By Philip Pullella
(Reuters) - Pope Francis welcomed Russia's new ambassador to the Vatican on Monday and the envoy said the pontiff told him he was determined to forge ahead with his peace and humanitarian initiatives for Ukraine.
The envoy, Ivan Soltanovsky, said Francis also told him he wanted another meeting with Patriarch Kirill, the head of the Russian Orthodox Church, who has strongly supported President Vladimir Putin's invasion of Ukraine.
Soltanovsky, a 68-year-old career diplomat, presented his credentials to Francis at the Vatican, succeeding Alexander Avdeev, who was ambassador when Russia invaded Ukraine.
Francis went to the Russian embassy in Rome in a surprise visit the day after the Feb. 24, 2022 invasion to express his concern to Avdeev.
"Pope Francis expressed his interest in continuing the peace mission," Soltanovsky told the RIA Novosti news agency afterwards, referring to efforts by the pope's special envoy, Italian Cardinal Matteo Zuppi.
Zuppi has visited Kyiv, Moscow, Washington and Beijing and is due to return to Russia in the near future.
Russian Foreign Minister Sergei Lavrov has said he was ready to meet Zuppi, an encounter that did not take place during the cardinal's first trip to Moscow in June, when he was received by lower-ranking Russian officials.
After Ukraine made clear that it was not open to a Vatican mediation unless Russia met all of Kyiv's demands, including a total Russian withdrawal, Zuppi's mission has concentrated on getting backing for humanitarian efforts.
That includes the repatriation of Ukrainian children. Kyiv estimates nearly 19,500 children have been taken to Russia or Russian-occupied Crimea since the start of the war, in what it condemns as illegal deportations.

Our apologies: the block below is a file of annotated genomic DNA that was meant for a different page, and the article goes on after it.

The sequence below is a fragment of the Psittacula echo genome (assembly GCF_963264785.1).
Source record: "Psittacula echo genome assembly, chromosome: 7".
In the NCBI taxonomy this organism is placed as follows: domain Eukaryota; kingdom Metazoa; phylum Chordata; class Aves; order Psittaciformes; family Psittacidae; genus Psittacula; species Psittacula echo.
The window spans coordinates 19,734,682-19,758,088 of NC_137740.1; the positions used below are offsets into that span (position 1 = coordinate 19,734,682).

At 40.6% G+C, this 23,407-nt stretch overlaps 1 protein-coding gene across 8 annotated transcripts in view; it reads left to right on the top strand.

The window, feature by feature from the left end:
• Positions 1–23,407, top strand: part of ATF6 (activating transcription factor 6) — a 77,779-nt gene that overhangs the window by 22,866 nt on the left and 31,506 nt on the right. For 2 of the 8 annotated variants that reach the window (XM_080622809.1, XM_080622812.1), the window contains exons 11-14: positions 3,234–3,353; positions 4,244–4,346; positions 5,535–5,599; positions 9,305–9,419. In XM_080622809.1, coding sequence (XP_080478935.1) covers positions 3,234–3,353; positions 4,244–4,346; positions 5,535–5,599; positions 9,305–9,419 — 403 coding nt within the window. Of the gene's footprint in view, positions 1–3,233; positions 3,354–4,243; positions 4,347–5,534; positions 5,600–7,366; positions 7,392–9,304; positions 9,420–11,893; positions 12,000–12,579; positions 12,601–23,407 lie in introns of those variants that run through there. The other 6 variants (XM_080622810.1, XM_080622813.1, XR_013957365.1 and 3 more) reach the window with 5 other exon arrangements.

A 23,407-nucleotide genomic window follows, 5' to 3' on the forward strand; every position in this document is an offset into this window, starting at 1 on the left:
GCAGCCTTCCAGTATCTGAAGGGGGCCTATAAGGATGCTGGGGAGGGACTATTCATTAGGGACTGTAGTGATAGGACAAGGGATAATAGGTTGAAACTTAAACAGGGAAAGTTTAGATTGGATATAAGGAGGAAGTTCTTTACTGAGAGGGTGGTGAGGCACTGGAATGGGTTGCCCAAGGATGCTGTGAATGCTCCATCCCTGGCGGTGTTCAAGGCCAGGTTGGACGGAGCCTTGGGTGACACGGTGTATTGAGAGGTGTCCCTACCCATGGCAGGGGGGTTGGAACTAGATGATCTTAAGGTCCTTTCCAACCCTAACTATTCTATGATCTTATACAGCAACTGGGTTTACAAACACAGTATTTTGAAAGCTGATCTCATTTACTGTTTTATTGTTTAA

The International Criminal Court (ICC) issued an arrest warrant in March against Putin, accusing him of the war crime of illegally deporting hundreds of children from Ukraine. Russia, which is not a member of the ICC, denies committing war crimes.
Soltanovsky also told RIA Novosti that the pope told him he wanted to meet Patriarch Kirill again.
Kirill has given enthusiastic backing to Russia's invasion of Ukraine, which the patriarch views as a bulwark against what he views as a decadent West.
A meeting between Francis and Kirill in Cuba in 2016 was the first between a pope and a Russian Orthodox patriarch since the Great Schism of 1054 divided Christianity into Eastern and Western branches.
Two attempts to arrange a second meeting last year, one in Jerusalem and the other in Kazakhstan, failed because of diplomatic difficulties related to the conflict in Ukraine.
(Reporting by Philip Pullella; editing by Philippa Fletcher)